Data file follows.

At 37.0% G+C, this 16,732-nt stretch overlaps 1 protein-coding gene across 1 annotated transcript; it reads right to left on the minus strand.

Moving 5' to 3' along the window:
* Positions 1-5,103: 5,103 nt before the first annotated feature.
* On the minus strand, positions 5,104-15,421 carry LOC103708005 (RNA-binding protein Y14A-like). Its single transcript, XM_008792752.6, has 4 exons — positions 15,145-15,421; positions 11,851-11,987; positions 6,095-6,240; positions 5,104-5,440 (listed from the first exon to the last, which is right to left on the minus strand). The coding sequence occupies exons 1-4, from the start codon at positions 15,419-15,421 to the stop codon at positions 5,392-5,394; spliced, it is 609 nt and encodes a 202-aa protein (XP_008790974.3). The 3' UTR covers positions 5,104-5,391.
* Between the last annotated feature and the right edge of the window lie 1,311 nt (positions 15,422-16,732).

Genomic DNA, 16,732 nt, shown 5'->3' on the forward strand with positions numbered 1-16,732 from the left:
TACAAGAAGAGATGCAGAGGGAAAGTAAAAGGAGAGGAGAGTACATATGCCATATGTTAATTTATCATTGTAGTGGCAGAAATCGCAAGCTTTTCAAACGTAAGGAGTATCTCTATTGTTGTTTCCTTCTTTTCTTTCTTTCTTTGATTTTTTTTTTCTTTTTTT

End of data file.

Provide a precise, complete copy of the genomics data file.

At 37.0% G+C, this 16,732-nt stretch overlaps 1 protein-coding gene across 1 annotated transcript; it reads right to left on the minus strand.

Moving 5' to 3' along the window:
* Positions 1-5,103: 5,103 nt before the first annotated feature.
* On the minus strand, positions 5,104-15,421 carry LOC103708005 (RNA-binding protein Y14A-like). Its single transcript, XM_008792752.6, has 4 exons — positions 15,145-15,421; positions 11,851-11,987; positions 6,095-6,240; positions 5,104-5,440 (listed from the first exon to the last, which is right to left on the minus strand). The coding sequence occupies exons 1-4, from the start codon at positions 15,419-15,421 to the stop codon at positions 5,392-5,394; spliced, it is 609 nt and encodes a 202-aa protein (XP_008790974.3). The 3' UTR covers positions 5,104-5,391.
* Between the last annotated feature and the right edge of the window lie 1,311 nt (positions 15,422-16,732).

Genomic DNA, 16,732 nt, shown 5'->3' on the forward strand with positions numbered 1-16,732 from the left:
TACAAGAAGAGATGCAGAGGGAAAGTAAAAGGAGAGGAGAGTACATATGCCATATGTTAATTTATCATTGTAGTGGCAGAAATCGCAAGCTTTTCAAACGTAAGGAGTATCTCTATTGTTGTTTCCTTCTTTTCTTTCTTTCTTTGATTTTTTTTTTCTTTTTTT